• Ben Cooper – You fail to address the points I am making here and prefer to refer to a discussion we had weeks back on the Mental Elf blog http://www.thementalelf.net/treatment-and-prevention/medicines/antipsychotics/pilot-study-suggests-that-cbt-may-be-a-viable-alternative-to-antipsychotics-for-people-with-schizophrenia-or-does-it/
      …where I invited you to go to my own post on the Lancet paper and expand your point – you failed to do so – why?

      I have also dealt with the ‘Rotten Cherry Picking’ argument of Professor Bentall here http://saraheknowles.wordpress.com/2014/02/14/find-the-gap/ – I note Prof Bentall has not replied!

      To save time I will deal with your ‘tangential’ point here though its all in my own blog http://keithsneuroblog.blogspot.co.uk/2014/02/my-bloody-valentine-cbt-for-unmedicated.html

      At 9 months (end of intervention) there were no significant differences between CBT and control on any PANSS measures (total, positive or negative symptoms). From the figures, you cite above, you are referring to 18 months follow up on PANSS total.
      As my post clearly shows and (contrary to your slur) does not hide, the effect sizes are as follows:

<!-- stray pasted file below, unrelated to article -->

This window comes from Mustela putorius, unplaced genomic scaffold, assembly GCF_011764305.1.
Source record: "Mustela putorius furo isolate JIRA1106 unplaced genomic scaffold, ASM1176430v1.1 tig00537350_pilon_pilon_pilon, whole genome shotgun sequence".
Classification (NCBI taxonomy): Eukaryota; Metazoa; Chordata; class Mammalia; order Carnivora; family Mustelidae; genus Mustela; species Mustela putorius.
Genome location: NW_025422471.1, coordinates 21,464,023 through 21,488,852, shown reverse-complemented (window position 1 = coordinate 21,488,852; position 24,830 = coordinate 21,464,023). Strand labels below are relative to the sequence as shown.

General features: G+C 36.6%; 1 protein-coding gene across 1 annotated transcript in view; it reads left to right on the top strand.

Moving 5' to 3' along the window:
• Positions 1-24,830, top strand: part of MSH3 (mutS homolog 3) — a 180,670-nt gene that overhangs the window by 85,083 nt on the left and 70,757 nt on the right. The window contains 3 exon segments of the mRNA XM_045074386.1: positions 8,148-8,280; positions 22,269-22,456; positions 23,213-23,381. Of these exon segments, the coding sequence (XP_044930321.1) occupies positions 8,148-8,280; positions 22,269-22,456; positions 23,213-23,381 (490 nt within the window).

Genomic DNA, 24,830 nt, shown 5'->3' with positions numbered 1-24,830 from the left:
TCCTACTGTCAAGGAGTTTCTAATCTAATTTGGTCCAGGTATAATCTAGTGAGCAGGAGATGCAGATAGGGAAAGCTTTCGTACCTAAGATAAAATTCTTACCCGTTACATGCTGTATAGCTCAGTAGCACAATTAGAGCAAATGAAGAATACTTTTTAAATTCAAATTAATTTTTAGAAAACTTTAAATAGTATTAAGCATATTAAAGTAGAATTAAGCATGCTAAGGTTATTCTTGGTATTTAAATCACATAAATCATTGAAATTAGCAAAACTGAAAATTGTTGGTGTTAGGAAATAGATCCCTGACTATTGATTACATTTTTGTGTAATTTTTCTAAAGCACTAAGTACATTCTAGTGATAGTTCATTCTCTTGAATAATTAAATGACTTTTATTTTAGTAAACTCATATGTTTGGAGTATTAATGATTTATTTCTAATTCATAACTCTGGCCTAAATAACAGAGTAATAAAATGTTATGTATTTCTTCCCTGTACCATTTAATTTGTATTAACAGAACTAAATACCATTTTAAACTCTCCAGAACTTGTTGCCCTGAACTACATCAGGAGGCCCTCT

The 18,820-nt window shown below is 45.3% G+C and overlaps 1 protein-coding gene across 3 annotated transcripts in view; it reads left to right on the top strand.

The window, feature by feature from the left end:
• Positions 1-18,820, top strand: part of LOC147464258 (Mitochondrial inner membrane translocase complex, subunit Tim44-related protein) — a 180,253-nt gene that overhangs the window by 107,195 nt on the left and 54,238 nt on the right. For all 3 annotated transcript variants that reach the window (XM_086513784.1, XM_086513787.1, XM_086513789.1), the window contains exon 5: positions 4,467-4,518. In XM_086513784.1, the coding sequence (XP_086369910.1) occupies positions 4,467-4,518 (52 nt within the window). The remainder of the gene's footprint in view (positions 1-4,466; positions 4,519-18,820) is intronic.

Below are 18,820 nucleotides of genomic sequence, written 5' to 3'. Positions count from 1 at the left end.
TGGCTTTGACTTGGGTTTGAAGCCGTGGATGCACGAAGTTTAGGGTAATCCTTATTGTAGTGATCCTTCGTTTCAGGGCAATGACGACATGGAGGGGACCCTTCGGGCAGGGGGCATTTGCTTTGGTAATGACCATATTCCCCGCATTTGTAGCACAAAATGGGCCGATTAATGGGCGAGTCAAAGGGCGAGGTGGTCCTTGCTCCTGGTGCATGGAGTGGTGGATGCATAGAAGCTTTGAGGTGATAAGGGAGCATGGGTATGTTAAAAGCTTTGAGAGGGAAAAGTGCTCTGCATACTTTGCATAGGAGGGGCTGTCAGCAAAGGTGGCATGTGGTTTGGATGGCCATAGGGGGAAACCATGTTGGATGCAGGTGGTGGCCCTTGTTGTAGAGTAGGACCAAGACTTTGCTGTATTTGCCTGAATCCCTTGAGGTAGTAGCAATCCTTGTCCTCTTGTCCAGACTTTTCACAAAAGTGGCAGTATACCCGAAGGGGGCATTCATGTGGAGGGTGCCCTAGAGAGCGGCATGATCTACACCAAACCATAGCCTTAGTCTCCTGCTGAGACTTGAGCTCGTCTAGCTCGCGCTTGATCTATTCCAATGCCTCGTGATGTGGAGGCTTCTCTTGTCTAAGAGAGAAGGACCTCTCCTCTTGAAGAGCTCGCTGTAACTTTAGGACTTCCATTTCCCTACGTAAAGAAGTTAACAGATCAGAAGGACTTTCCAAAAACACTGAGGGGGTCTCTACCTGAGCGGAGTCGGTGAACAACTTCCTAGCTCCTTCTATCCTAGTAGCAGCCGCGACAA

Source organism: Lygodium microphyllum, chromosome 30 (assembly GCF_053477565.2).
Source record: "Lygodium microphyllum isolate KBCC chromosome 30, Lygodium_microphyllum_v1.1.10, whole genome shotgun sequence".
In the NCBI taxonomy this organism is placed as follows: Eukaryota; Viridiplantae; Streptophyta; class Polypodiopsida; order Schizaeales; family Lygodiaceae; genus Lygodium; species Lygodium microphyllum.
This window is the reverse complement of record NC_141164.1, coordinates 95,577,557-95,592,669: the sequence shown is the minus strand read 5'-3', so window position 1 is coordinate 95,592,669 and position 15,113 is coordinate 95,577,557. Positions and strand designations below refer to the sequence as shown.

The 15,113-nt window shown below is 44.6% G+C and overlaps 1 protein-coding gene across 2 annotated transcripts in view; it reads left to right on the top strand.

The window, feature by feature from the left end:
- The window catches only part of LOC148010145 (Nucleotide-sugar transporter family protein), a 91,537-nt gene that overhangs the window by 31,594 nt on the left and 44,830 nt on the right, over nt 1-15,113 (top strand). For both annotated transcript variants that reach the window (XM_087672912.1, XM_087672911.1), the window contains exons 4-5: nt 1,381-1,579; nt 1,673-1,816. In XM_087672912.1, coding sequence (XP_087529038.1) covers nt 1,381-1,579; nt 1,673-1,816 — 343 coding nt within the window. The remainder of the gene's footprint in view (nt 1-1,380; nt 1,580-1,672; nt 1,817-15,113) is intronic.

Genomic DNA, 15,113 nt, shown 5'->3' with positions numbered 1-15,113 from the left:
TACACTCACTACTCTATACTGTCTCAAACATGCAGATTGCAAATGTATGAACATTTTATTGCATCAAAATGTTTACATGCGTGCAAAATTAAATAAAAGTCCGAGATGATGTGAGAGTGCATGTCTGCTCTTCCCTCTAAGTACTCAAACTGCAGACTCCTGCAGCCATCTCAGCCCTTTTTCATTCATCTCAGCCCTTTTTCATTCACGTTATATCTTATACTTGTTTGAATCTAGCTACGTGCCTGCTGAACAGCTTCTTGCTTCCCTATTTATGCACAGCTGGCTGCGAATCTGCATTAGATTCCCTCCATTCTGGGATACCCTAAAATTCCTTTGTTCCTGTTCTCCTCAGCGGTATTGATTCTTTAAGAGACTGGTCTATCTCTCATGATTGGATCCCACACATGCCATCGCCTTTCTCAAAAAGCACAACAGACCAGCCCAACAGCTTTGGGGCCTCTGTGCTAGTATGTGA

PANSS total= -0.75 (95 CI -1.44 to -0.05); PANSS positive = -0.61 (95 CI -1.27 to 0.05); PANSS negative = -0.45 (95 CI -1.47 to -0.08)

      And to quote my post “PANSS positive is nonsignificant, while PANSS total and PANSS negative effect sizes are moderately sized, the lower end CIs are very close to zero (at -0.05 and -0.08) suggesting marginal significance”

      Clearly, the marginal difference at 18 months does not reflect improvement in CBT group but deterioration in the controls. The CBT group dont differ at 9 and 18 months, rather the controls show deterioration between 9 and 18 months – look at the their Table 2. (CBT at 9 months: 57.95; at 18 months 56.47; control at 9 months 63.26 and at 18 months 71.24)